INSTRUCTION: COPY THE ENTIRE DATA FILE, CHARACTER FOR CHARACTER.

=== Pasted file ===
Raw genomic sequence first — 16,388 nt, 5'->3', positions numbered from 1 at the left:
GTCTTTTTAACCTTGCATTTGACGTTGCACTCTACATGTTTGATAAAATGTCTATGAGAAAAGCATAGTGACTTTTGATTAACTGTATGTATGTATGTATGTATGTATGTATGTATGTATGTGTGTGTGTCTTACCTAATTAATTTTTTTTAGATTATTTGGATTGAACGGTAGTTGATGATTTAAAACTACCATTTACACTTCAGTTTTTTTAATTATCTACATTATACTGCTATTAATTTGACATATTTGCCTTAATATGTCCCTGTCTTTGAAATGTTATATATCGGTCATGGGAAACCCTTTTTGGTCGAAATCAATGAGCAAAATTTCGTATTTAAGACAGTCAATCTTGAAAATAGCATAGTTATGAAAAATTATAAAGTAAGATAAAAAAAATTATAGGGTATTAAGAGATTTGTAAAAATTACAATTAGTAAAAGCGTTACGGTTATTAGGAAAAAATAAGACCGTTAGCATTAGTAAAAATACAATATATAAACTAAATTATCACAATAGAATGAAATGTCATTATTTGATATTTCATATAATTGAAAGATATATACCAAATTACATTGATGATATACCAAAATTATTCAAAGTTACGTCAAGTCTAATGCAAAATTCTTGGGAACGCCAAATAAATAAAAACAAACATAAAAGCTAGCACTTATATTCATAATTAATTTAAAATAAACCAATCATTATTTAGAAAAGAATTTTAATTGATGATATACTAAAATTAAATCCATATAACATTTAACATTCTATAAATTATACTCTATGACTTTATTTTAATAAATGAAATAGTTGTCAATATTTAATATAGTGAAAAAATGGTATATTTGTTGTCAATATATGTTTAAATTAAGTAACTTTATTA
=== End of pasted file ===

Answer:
Raw genomic sequence first — 16,388 nt, 5'->3', positions numbered from 1 at the left:
GTCTTTTTAACCTTGCATTTGACGTTGCACTCTACATGTTTGATAAAATGTCTATGAGAAAAGCATAGTGACTTTTGATTAACTGTATGTATGTATGTATGTATGTATGTATGTATGTATGTGTGTGTGTCTTACCTAATTAATTTTTTTTAGATTATTTGGATTGAACGGTAGTTGATGATTTAAAACTACCATTTACACTTCAGTTTTTTTAATTATCTACATTATACTGCTATTAATTTGACATATTTGCCTTAATATGTCCCTGTCTTTGAAATGTTATATATCGGTCATGGGAAACCCTTTTTGGTCGAAATCAATGAGCAAAATTTCGTATTTAAGACAGTCAATCTTGAAAATAGCATAGTTATGAAAAATTATAAAGTAAGATAAAAAAAATTATAGGGTATTAAGAGATTTGTAAAAATTACAATTAGTAAAAGCGTTACGGTTATTAGGAAAAAATAAGACCGTTAGCATTAGTAAAAATACAATATATAAACTAAATTATCACAATAGAATGAAATGTCATTATTTGATATTTCATATAATTGAAAGATATATACCAAATTACATTGATGATATACCAAAATTATTCAAAGTTACGTCAAGTCTAATGCAAAATTCTTGGGAACGCCAAATAAATAAAAACAAACATAAAAGCTAGCACTTATATTCATAATTAATTTAAAATAAACCAATCATTATTTAGAAAAGAATTTTAATTGATGATATACTAAAATTAAATCCATATAACATTTAACATTCTATAAATTATACTCTATGACTTTATTTTAATAAATGAAATAGTTGTCAATATTTAATATAGTGAAAAAATGGTATATTTGTTGTCAATATATGTTTAAATTAAGTAACTTTATTA